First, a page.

Today in History
The first James Bond movie, "Dr. No" starring Sean Connery as Agent 007, premiered in London.
On this date:
In 1892, the Dalton Gang, notorious for its train robberies, was practically wiped out while attempting to rob a pair of banks in Coffeyville, Kan.
In 1931, Clyde Pangborn and Hugh Herndon completed the first non-stop flight across the Pacific Ocean, arriving in Washington state some 41 hours after leaving Japan.
In 1937, President Franklin Roosevelt, speaking in Chicago, called for a "quarantine" of aggressor nations.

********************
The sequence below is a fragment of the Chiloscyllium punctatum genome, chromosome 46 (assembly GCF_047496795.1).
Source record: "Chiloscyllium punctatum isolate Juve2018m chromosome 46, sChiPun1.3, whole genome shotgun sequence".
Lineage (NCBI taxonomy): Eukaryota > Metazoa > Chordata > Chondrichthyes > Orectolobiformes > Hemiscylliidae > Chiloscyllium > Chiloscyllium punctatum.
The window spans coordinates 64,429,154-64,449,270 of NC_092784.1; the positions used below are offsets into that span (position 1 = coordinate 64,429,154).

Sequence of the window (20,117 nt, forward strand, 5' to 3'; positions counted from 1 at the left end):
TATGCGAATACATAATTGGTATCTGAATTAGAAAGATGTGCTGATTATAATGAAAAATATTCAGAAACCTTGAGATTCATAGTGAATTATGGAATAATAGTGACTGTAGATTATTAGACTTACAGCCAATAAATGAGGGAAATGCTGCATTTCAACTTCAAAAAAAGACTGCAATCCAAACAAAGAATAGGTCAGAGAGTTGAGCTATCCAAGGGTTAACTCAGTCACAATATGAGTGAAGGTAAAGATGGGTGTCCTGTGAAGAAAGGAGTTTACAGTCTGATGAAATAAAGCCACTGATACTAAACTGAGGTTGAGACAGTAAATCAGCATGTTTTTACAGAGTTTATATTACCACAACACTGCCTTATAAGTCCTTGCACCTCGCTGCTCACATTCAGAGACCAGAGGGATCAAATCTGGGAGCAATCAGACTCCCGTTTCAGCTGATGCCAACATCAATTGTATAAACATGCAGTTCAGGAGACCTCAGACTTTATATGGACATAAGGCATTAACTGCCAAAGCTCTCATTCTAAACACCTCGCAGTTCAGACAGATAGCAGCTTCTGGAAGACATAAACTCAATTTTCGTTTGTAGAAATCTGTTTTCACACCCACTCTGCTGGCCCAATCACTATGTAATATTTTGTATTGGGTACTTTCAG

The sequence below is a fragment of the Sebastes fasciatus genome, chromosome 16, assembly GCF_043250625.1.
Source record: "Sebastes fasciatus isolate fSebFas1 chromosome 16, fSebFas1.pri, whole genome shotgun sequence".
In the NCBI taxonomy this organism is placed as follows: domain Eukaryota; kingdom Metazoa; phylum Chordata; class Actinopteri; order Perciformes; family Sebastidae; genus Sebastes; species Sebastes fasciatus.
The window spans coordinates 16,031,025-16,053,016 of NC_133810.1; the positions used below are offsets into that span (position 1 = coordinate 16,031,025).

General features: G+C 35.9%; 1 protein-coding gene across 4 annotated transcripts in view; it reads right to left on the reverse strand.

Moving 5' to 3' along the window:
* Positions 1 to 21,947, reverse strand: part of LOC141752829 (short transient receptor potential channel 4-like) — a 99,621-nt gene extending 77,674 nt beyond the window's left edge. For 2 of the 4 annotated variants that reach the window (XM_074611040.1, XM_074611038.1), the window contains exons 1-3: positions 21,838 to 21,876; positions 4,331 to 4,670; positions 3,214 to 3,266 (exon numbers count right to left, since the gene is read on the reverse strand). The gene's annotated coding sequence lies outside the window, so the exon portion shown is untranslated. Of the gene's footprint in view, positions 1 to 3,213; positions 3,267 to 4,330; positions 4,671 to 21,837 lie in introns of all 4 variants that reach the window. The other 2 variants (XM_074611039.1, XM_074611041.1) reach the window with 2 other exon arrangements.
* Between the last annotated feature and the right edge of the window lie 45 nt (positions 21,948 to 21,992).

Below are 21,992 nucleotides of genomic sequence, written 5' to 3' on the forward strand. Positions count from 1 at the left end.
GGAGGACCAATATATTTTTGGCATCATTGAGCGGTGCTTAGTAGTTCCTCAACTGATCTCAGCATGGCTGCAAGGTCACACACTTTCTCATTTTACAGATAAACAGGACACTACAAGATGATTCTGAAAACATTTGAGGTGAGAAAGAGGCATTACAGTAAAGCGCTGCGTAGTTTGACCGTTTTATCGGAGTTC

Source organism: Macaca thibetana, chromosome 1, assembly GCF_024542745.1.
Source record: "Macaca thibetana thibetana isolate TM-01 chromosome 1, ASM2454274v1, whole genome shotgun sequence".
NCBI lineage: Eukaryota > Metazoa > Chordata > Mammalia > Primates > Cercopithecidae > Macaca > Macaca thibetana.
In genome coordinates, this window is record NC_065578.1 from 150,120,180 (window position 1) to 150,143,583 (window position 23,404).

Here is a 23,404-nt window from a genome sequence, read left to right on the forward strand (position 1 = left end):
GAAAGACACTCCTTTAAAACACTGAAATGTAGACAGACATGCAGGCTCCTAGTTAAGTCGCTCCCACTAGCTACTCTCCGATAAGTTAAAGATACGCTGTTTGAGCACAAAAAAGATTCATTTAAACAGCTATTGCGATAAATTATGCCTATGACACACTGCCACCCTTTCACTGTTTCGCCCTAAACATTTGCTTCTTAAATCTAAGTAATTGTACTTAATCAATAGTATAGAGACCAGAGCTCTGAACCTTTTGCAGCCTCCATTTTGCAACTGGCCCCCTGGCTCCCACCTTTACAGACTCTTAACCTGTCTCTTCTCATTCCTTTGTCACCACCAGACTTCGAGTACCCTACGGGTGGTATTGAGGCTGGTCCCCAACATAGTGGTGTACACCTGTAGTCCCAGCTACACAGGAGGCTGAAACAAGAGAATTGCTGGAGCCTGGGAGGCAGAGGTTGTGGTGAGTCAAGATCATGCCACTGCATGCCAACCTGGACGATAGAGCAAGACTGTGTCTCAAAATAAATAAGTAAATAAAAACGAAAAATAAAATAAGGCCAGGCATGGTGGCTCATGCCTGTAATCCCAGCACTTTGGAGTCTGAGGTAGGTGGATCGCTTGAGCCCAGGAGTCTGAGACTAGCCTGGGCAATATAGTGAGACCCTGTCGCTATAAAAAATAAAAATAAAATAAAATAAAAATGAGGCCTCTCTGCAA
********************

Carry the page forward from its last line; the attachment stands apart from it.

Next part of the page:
In 1941, former Supreme Court Justice Louis Brandeis -- the first Jewish member of the nation's highest court -- died in Washington at age 84.
In 1947, President Harry S. Truman delivered the first televised White House address as he spoke on the world food crisis.
In 1953, Earl Warren was sworn in as the 14th chief justice of the United States, succeeding Fred M. Vinson.
In 1970, British trade commissioner James Richard Cross was kidnapped in Canada by militant Quebec separatists; he was released the following December.
In 1988, Democrat Lloyd Bentsen lambasted Republican Dan Quayle during their vice-presidential debate, telling Quayle, "Senator, you're no Jack Kennedy."
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